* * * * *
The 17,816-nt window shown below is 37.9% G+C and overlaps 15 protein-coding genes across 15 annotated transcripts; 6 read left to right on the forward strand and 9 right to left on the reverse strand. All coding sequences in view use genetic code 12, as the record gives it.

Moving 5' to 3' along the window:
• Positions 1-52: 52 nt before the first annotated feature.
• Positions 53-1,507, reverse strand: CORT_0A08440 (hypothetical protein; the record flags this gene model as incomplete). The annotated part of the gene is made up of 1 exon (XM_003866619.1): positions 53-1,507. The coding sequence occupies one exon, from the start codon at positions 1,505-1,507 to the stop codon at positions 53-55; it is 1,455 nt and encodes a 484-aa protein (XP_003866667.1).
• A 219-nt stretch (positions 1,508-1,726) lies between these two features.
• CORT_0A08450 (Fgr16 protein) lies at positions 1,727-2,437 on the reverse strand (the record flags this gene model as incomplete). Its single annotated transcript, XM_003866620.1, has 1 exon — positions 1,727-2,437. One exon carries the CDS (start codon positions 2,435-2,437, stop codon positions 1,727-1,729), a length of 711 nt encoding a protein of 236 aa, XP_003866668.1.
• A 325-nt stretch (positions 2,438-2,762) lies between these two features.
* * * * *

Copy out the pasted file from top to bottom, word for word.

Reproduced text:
The 17,816-nt window shown below is 37.9% G+C and overlaps 15 protein-coding genes across 15 annotated transcripts; 6 read left to right on the forward strand and 9 right to left on the reverse strand. All coding sequences in view use genetic code 12, as the record gives it.

Moving 5' to 3' along the window:
• Positions 1-52: 52 nt before the first annotated feature.
• Positions 53-1,507, reverse strand: CORT_0A08440 (hypothetical protein; the record flags this gene model as incomplete). The annotated part of the gene is made up of 1 exon (XM_003866619.1): positions 53-1,507. The coding sequence occupies one exon, from the start codon at positions 1,505-1,507 to the stop codon at positions 53-55; it is 1,455 nt and encodes a 484-aa protein (XP_003866667.1).
• A 219-nt stretch (positions 1,508-1,726) lies between these two features.
• CORT_0A08450 (Fgr16 protein) lies at positions 1,727-2,437 on the reverse strand (the record flags this gene model as incomplete). Its single annotated transcript, XM_003866620.1, has 1 exon — positions 1,727-2,437. One exon carries the CDS (start codon positions 2,435-2,437, stop codon positions 1,727-1,729), a length of 711 nt encoding a protein of 236 aa, XP_003866668.1.
• A 325-nt stretch (positions 2,438-2,762) lies between these two features.